More astounding than their brilliant, searing and utterly genuine show was learning that the Street Dogs have been around since 2003 — evidently saving rock and roll one sweaty, ear-splitting, pogoing show at a time. They have four records out. I don't own any of them.

That will change in about nine minutes.

No band appears to believe more than the Street Dogs and no frontman believes more deeply than Mike McColgan.

Believes in what?

The power of rock and roll.

And the son of a bitch is right.

It's hard to beat the pure joy of a great rock and roll show.

McColgan and his mates just ripped it — from the opening strains of Amazing Grace (courtesy of the Cyril Scott Pipe Band) which led to the blistering sing-a-long Not Without a Purpose to a knockout call-to-arms cover of the Joe Hill song (made famous by Billy Bragg) There is Power in a Union to McColgan's heartbreaking PTSD lament War After the War (dude's a Desert Storm vet and a former firefighter — talk about walking the walk) and on and on through a breakneck, ecstatic set.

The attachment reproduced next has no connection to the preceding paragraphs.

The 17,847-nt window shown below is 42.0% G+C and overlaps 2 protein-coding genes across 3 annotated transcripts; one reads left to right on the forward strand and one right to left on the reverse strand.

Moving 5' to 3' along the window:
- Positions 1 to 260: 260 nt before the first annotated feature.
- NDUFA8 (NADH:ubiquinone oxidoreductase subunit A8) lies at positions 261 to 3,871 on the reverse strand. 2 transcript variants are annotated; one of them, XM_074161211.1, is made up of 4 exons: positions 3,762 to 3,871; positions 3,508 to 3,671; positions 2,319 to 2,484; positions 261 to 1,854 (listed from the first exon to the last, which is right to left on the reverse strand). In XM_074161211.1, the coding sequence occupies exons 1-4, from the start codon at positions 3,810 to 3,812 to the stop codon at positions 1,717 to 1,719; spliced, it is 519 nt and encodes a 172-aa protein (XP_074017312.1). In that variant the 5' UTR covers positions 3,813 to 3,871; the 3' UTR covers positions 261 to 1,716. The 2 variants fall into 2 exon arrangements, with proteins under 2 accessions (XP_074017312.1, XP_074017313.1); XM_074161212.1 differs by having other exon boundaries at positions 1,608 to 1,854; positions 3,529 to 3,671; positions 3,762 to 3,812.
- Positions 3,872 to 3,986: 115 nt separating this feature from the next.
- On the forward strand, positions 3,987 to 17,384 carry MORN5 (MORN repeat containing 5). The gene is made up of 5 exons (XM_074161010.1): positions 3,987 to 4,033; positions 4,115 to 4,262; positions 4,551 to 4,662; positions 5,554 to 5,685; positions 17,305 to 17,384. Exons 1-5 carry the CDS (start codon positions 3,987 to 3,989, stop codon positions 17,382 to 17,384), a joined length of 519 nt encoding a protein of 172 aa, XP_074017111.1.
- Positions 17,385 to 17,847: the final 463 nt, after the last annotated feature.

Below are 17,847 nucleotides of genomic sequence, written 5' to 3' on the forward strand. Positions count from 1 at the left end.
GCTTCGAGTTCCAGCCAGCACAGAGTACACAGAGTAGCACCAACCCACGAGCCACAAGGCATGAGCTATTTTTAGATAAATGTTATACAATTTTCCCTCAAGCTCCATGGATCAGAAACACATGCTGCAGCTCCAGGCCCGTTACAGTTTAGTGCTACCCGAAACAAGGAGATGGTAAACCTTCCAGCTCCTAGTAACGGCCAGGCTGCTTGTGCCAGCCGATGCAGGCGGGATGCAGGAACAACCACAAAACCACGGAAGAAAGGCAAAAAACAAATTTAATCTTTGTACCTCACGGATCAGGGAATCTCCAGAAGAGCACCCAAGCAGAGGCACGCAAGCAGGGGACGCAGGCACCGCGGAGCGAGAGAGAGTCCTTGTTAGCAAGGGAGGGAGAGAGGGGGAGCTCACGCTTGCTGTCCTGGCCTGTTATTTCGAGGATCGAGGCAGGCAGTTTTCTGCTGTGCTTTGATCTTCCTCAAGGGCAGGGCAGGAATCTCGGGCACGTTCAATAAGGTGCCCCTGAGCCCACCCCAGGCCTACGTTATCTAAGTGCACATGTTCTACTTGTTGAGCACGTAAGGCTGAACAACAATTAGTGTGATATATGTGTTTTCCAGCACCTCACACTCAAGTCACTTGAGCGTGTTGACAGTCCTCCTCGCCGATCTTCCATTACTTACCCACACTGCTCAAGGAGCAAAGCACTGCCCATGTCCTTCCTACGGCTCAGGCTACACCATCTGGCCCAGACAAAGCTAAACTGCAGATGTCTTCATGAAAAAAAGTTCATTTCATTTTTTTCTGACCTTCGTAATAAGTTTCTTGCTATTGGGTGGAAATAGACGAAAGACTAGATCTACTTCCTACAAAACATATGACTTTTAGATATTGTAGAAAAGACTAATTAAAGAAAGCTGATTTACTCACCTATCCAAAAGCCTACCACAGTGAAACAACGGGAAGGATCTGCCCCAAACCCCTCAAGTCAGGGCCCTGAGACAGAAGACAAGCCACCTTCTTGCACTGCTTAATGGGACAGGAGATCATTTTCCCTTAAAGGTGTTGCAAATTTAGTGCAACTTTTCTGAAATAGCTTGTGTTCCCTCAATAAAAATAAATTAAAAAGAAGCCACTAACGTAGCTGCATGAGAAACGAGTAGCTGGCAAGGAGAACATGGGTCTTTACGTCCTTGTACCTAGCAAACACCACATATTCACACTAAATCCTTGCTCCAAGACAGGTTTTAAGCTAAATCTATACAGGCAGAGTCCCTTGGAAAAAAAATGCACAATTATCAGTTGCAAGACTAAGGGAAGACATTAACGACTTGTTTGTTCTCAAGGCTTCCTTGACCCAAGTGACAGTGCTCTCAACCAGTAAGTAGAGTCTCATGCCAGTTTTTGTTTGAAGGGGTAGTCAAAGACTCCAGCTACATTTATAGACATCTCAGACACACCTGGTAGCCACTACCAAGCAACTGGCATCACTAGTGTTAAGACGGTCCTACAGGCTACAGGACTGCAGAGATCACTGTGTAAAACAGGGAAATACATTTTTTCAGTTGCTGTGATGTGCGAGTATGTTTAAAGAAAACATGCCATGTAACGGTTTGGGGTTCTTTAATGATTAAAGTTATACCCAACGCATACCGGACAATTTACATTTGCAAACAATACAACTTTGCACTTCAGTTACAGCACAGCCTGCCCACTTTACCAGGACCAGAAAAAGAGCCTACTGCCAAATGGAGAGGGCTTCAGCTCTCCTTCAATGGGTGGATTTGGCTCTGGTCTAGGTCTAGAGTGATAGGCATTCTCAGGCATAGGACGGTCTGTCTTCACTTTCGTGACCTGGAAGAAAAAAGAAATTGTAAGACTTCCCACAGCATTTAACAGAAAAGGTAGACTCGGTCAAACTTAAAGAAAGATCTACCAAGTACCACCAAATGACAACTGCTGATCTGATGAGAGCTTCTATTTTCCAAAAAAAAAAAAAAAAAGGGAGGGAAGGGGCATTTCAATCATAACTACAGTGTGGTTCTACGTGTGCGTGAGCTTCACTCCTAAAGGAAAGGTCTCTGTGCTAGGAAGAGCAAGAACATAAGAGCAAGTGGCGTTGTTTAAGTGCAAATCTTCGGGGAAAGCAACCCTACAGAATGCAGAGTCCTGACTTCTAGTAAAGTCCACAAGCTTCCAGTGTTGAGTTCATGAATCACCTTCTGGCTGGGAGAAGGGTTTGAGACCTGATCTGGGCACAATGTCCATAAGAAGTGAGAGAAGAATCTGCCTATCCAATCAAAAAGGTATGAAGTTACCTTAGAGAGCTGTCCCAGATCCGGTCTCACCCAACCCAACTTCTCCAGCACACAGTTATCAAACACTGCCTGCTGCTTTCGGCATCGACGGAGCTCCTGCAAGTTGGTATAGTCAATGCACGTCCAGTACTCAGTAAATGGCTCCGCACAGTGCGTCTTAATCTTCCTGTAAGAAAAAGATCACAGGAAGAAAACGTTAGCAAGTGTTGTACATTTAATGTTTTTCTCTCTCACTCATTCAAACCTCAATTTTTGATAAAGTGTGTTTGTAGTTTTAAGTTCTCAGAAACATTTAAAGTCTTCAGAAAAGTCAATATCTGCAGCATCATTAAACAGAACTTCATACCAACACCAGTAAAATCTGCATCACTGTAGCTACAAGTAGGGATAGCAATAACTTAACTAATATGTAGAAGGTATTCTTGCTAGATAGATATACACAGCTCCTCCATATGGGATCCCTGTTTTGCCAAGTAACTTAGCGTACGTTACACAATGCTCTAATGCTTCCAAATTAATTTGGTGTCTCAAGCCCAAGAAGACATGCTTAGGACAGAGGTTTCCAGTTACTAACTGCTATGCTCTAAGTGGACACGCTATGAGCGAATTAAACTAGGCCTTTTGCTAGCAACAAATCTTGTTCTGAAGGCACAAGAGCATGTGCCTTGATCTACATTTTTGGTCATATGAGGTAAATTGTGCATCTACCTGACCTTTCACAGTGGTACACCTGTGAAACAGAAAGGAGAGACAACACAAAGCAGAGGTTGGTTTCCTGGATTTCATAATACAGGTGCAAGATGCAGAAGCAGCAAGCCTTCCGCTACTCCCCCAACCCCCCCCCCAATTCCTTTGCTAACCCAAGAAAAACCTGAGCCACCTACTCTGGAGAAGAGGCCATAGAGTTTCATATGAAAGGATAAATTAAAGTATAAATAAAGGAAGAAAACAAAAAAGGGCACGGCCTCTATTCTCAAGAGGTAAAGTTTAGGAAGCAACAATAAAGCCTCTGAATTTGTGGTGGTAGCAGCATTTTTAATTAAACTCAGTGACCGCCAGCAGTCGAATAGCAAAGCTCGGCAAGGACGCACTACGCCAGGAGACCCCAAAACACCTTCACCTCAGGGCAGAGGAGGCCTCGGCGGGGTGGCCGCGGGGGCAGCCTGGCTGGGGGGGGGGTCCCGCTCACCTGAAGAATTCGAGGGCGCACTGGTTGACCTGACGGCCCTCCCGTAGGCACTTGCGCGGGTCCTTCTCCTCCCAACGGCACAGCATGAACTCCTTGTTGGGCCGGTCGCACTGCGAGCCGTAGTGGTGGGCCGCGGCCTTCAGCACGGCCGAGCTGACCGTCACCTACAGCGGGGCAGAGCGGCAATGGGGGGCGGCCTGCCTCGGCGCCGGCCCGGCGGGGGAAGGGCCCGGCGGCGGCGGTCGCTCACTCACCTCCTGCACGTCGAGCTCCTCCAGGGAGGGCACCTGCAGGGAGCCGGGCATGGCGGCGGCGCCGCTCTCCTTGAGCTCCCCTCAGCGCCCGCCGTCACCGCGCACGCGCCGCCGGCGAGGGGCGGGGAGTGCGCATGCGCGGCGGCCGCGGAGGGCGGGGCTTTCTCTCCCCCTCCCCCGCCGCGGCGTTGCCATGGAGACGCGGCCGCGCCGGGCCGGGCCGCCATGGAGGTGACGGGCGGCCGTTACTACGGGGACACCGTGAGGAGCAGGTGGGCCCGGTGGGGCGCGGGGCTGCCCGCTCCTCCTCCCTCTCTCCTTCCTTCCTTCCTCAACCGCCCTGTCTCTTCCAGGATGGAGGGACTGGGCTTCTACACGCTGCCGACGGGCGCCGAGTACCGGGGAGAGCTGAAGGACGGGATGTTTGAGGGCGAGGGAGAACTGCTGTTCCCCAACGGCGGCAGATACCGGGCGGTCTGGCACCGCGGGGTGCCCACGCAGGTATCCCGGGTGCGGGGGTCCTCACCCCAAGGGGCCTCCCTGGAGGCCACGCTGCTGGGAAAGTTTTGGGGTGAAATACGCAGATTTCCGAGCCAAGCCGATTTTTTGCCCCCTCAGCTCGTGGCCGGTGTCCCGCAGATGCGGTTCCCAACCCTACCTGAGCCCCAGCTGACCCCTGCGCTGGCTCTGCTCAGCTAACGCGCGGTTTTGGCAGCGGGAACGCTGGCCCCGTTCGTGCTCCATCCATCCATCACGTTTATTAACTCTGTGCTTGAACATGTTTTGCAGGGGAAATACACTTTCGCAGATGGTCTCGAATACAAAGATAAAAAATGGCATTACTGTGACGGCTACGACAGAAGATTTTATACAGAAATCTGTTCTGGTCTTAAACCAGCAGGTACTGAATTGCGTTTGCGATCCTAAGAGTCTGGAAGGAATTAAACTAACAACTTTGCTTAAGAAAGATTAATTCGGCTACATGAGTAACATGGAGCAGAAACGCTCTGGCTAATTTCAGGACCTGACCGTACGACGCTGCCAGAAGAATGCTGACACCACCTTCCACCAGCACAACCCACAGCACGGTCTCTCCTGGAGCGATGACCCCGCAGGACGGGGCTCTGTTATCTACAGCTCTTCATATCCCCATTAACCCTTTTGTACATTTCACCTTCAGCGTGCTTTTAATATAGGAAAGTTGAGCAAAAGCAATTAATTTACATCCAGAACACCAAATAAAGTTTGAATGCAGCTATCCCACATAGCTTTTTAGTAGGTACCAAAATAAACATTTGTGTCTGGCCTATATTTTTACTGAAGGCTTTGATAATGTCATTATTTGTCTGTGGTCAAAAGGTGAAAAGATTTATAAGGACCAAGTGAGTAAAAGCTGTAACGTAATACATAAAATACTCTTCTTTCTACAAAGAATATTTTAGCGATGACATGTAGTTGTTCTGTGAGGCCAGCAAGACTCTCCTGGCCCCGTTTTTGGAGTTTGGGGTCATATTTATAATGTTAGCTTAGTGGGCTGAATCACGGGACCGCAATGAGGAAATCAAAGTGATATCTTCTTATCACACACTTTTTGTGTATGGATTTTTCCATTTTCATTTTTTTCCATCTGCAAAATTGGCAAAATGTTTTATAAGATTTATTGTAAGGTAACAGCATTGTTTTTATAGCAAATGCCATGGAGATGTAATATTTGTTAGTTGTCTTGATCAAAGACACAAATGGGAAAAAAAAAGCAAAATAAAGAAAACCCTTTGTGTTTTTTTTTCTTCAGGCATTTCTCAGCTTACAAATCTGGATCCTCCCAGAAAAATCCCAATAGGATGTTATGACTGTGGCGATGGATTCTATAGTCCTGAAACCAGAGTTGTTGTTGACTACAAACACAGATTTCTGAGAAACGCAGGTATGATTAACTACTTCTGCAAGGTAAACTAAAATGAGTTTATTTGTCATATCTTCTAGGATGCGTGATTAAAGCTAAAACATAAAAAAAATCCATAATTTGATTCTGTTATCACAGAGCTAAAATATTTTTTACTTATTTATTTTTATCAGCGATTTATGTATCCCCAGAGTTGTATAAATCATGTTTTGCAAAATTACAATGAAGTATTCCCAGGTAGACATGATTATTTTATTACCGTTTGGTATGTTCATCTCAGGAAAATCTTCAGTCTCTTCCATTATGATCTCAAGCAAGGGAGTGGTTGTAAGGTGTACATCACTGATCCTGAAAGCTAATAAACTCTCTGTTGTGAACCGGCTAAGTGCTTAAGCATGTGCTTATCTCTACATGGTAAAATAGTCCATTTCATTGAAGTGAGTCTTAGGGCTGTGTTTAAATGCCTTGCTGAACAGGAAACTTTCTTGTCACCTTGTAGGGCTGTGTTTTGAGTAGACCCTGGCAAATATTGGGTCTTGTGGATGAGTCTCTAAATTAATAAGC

There were pleas for unity, instructions on how to correctly and effectively pogo, Bono-esque climbs up the scaffold, Townsend-like leaps off amps, dedications to the active duty soldiers, heartfelt exhortations to fuck MP3s and go buy The Clash and The Pogues on vinyl and the most supportive mosh pit in history.

It was a Woodstock moment for the Anti-Flag generation.

And it didn't matter how old you were. Or how long you've been married or ...

I'm fairly certain that a marriage (or any meaningful relationship, for that matter) is not truly consummated until you have pogoed together to Tobe's Got a Drinking Problem.

No one was immune to the joy ... the electricity ... the tinnitus.

This was the loudest show I've ever attended.

(Yes, even louder than when Scotty Mac opened for the Smithereens.)

The Street Dogs were so loud I thought Lisa might suffer a concussion. I thought I might crack a rib. I thought the bass player might stroke out.

And it was just loud enough.

Go see the Street Dogs. Buy their music. Be saved.